Relative to the Lexus and Infiniti, the Mercedes drives like the older design it is. Over most road surfaces, the ML exhibits that reassuringly substantial Mercedes feel, but subjects occupants to a fairly stiff, jouncy ride that's uncharacteristic of other Mercedes models and luxury vehicles in general. Steering remains enigmatic, lacking feedback and the ability to recenter itself after a turn. Driver and passengers ride high in the saddle, so outward visibility is better than most.

Compared with the other SUVs in this test, the M-Class carries many hundreds more pounds of road-hugging weight, which must be accelerated and decelerated to keep up with the ebb and flow of traffic. This has a negative impact on fuel economy (we averaged 14-15 mpg). Happily, the ML350's brakes are confidence-building, as you'd expect of a German-branded vehicle, hauling the SUV down from speed with ease. And though the meaty 275/55R17 Dunlop SP Sport 5000 tires on our Inspiration Edition model exhibited an annoying tendency to follow pavement grooves, they acquitted themselves well at the track, keeping the nearly 5000-pound ML350 from falling to the back of the pack during skidpad and slalom testing.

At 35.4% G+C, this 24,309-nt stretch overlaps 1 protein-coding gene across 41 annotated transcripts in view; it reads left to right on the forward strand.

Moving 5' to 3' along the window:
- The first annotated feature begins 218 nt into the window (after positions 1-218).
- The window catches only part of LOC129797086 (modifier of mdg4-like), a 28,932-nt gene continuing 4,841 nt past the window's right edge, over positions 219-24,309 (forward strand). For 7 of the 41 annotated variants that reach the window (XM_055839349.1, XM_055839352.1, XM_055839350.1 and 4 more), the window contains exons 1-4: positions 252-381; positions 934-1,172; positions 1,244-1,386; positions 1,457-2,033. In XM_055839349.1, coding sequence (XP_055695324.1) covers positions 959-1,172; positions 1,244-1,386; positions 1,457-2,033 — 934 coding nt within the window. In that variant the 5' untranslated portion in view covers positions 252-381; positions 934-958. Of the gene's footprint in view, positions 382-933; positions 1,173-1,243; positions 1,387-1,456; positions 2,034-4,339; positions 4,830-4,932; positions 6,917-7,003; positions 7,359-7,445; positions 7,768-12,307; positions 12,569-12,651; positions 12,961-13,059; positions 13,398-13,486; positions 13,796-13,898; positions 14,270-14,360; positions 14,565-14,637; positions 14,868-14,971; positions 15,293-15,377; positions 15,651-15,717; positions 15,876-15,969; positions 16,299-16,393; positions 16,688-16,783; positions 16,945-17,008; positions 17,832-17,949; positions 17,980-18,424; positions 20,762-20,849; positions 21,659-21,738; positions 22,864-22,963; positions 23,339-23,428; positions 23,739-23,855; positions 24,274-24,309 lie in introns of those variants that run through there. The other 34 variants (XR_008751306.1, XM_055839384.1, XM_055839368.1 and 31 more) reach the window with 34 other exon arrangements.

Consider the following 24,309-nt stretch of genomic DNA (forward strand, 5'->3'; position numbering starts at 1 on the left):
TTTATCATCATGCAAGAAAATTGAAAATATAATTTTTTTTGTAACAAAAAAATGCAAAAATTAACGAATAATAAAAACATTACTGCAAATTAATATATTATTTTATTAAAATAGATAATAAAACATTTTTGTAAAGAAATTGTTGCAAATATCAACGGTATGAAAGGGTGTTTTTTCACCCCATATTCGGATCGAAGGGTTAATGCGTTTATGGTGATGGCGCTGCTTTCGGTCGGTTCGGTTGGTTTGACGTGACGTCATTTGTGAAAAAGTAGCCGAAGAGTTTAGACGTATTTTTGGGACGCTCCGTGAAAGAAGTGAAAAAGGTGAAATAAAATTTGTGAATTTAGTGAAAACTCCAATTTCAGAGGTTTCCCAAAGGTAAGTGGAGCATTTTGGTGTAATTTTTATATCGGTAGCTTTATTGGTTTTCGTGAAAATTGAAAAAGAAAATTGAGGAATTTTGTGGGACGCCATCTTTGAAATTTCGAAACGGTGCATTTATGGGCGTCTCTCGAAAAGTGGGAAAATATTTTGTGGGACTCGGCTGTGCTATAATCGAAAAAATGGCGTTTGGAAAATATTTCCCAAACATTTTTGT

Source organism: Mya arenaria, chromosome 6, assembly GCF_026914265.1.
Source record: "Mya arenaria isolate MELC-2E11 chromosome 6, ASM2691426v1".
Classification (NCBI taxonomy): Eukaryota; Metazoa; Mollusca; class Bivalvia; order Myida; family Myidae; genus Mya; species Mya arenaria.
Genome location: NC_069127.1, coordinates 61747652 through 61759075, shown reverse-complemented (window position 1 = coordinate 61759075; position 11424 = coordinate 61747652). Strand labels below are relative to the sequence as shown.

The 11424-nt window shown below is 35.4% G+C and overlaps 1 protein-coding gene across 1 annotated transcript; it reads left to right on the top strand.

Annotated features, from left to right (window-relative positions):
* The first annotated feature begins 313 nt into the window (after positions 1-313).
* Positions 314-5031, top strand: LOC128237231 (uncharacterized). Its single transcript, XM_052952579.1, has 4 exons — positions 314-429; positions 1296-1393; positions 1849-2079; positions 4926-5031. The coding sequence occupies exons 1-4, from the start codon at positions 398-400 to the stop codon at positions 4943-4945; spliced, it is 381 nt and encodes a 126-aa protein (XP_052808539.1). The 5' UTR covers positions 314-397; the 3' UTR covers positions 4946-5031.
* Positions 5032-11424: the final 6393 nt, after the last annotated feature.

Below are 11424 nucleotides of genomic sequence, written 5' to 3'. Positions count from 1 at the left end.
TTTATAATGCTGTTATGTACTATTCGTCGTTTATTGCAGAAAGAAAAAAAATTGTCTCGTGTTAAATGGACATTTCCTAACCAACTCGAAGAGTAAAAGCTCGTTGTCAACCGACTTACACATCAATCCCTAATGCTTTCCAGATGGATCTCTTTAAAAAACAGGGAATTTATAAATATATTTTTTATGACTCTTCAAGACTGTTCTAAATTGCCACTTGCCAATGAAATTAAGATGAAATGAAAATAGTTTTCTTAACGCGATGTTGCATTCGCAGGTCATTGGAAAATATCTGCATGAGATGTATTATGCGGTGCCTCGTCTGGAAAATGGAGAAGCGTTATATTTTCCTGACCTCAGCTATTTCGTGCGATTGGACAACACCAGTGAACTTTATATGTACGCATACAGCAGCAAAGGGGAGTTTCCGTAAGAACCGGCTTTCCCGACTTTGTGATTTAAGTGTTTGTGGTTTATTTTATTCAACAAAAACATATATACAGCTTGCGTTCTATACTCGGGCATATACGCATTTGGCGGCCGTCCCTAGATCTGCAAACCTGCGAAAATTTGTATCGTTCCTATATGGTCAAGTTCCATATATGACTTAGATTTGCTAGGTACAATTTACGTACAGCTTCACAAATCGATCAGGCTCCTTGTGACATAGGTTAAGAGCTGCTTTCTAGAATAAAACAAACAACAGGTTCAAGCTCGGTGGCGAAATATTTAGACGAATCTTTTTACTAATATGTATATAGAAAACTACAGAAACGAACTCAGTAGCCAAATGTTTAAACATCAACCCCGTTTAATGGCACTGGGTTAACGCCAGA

More Saint Bernard than Greyhound, the ML's long suit is its standard four-wheel drive and various electronic traction aids. Off-pavement and on low-traction paved surfaces, the ML350 is in its element--its front, center, and rear differentials, four-wheel traction control, and low-range downhill traction control work in concert with the anti-lock brake system to maintain momentum even if only one wheel has bite.